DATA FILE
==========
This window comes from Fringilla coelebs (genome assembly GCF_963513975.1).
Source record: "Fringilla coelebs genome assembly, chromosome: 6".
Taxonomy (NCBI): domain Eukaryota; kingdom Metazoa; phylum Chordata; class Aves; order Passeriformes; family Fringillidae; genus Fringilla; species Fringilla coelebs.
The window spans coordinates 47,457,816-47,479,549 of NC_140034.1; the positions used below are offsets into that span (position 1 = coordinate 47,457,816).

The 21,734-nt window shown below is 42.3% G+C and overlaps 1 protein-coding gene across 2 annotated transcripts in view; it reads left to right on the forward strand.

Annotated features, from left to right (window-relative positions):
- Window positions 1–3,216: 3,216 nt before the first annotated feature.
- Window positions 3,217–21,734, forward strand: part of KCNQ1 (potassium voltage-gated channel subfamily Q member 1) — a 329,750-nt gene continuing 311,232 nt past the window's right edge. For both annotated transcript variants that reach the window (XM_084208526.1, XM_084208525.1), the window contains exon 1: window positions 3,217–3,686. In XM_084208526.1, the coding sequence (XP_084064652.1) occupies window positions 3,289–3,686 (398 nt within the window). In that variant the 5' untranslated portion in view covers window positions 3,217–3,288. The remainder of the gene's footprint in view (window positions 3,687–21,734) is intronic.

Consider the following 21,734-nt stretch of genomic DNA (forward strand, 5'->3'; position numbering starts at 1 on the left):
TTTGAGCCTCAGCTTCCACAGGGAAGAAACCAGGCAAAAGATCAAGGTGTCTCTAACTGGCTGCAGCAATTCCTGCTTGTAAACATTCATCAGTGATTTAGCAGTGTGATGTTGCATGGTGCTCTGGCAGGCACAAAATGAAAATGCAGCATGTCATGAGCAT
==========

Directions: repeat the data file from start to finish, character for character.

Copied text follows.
This window comes from Fringilla coelebs (genome assembly GCF_963513975.1).
Source record: "Fringilla coelebs genome assembly, chromosome: 6".
Taxonomy (NCBI): domain Eukaryota; kingdom Metazoa; phylum Chordata; class Aves; order Passeriformes; family Fringillidae; genus Fringilla; species Fringilla coelebs.
The window spans coordinates 47,457,816-47,479,549 of NC_140034.1; the positions used below are offsets into that span (position 1 = coordinate 47,457,816).

The 21,734-nt window shown below is 42.3% G+C and overlaps 1 protein-coding gene across 2 annotated transcripts in view; it reads left to right on the forward strand.

Annotated features, from left to right (window-relative positions):
- Window positions 1–3,216: 3,216 nt before the first annotated feature.
- Window positions 3,217–21,734, forward strand: part of KCNQ1 (potassium voltage-gated channel subfamily Q member 1) — a 329,750-nt gene continuing 311,232 nt past the window's right edge. For both annotated transcript variants that reach the window (XM_084208526.1, XM_084208525.1), the window contains exon 1: window positions 3,217–3,686. In XM_084208526.1, the coding sequence (XP_084064652.1) occupies window positions 3,289–3,686 (398 nt within the window). In that variant the 5' untranslated portion in view covers window positions 3,217–3,288. The remainder of the gene's footprint in view (window positions 3,687–21,734) is intronic.

Consider the following 21,734-nt stretch of genomic DNA (forward strand, 5'->3'; position numbering starts at 1 on the left):
TTTGAGCCTCAGCTTCCACAGGGAAGAAACCAGGCAAAAGATCAAGGTGTCTCTAACTGGCTGCAGCAATTCCTGCTTGTAAACATTCATCAGTGATTTAGCAGTGTGATGTTGCATGGTGCTCTGGCAGGCACAAAATGAAAATGCAGCATGTCATGAGCAT